Invasive Plants

Tree bark with Invasive Species

Invasive Plants

Invasive plants are those introduced from other regions and have the potential to negatively impact humans, animals and/or ecosystems.

We don’t consider all introduced plants invasive or harmful. Invasive plants can establish quickly and spread rapidly in new areas. You may also hear them called noxious weeds. Noxious weeds are harmful to animals or people. It is also a term to describe legally designated species within the B.C. Weed Control Act.

Please report any species of concern to us. We especially want to hear about those on the prevent or eradicate lists. See below.

Priority Invasive Plants in Saanich

We work with regional and provincial partners to track the status and priority of invasive plants in our region.

The Capital Region Invasive Species Partnership (CRISP) Spotted Knapweedmaintains a Regional Priority Invasive Plant Status list. Saanich adapts this list for management planning. Find specific plant species information on our Invasive Resources page.

Saanich has a Noxious Weeds Bylaw. This requires landowners to control invasive plants and noxious weeds on private lands.

We have a Knotweed Stewardship Program which provides support and free treatment for Knotweed outbreaks on private property in Saanich due to the difficult nature of treating invasive Knotweeds and the high risk of impacts to our region. Combined with treatment on public land by Saanich Parks, knotweed has been reduced by nearly 70% since the program began in 2010! 

How We Manage Invasive Plants

Saanich, CRISP and other provincial partners use four categories to manage invasive plants:

  • Prevent
  • Eradicate
  • Contain
  • Control

We include a few examples from our region’s priority plants in each category below. There are many other invasive plants.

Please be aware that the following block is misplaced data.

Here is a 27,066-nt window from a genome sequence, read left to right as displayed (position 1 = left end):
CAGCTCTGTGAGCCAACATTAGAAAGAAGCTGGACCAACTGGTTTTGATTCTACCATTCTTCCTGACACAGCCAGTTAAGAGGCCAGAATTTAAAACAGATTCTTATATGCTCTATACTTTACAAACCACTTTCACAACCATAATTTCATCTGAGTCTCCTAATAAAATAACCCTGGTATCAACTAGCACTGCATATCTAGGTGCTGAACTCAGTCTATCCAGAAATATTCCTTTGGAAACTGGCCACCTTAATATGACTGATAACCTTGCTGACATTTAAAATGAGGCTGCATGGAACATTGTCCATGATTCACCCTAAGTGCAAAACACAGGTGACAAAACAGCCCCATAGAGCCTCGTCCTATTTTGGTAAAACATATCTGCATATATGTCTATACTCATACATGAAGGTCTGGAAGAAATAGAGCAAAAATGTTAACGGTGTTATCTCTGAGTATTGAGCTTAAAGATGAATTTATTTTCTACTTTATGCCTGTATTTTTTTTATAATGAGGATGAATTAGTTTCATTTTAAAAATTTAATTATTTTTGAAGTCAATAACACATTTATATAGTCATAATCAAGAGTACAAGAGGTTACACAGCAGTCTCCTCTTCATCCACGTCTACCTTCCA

View the CRISP List to see the full regional list of priority plants.

Eradicate List

“Early Detection Rapid Response” is an important part of invasive management. We work to eliminate and control new invaders before they become wide-spread and have major impacts. The eradicate list identifies high priority new invasions or small enough populations that we can still eradicate them from an area or region.

Examples in Saanich:

Contain ListYellow Flag Iris

The contain list includes plants that are too established in some areas to eradicate, but are a priority to prevent spread to other areas. In Saanich these also include species of special concern like those with human or animal health impacts.

Examples in Saanich:

  • Yellow Flag Iris  Iris pseudacorus  (Alert Sheet)
  • Gorse Ulex europaeus (Alert Sheet) 
  • Poison Hemlock  Conium maculatum (Alert Sheet)
  • Purple Loosestrife  Lythrum salicaria (Alert Sheet)
  • Golden Willow  Salix alba var. vitellina

Control ListScotch Broom

Most know about established invasive plants like English Ivy and Scotch Broom. These plants are still a concern, but we can’t eliminate them from our region. We focus our management of these species on:

  • control in high value conservation areas.
  • public education to avoid further spread.

Community volunteers with the Pulling Together Program help manage these control list species.

Examples in Saanich:

  • Scotch Broom  Cytisus scoparius
  • English Ivy  Hedera helix
  • English Holly  Ilex aquifolium
  • Daphne / Spurge Laurel  Daphne laureola
  • Himalayan Blackberry  Rubus armeniacus
  • English Hawthorn  Crataegus monogyna
  • Periwinkle Vinca major, V. minor

While we have well-established invasive plants in Saanich, we need to keep them from spreading further. We also need to protect sensitive natural areas from them.

Property owners can help:

  • Control invasive plants on your land.
  • Properly dispose of garden waste and invasives.

To learn how to control some of our most established weeds, download our brochure:

To properly dispose of invasive plants, go to our Invasive Plant Disposal page.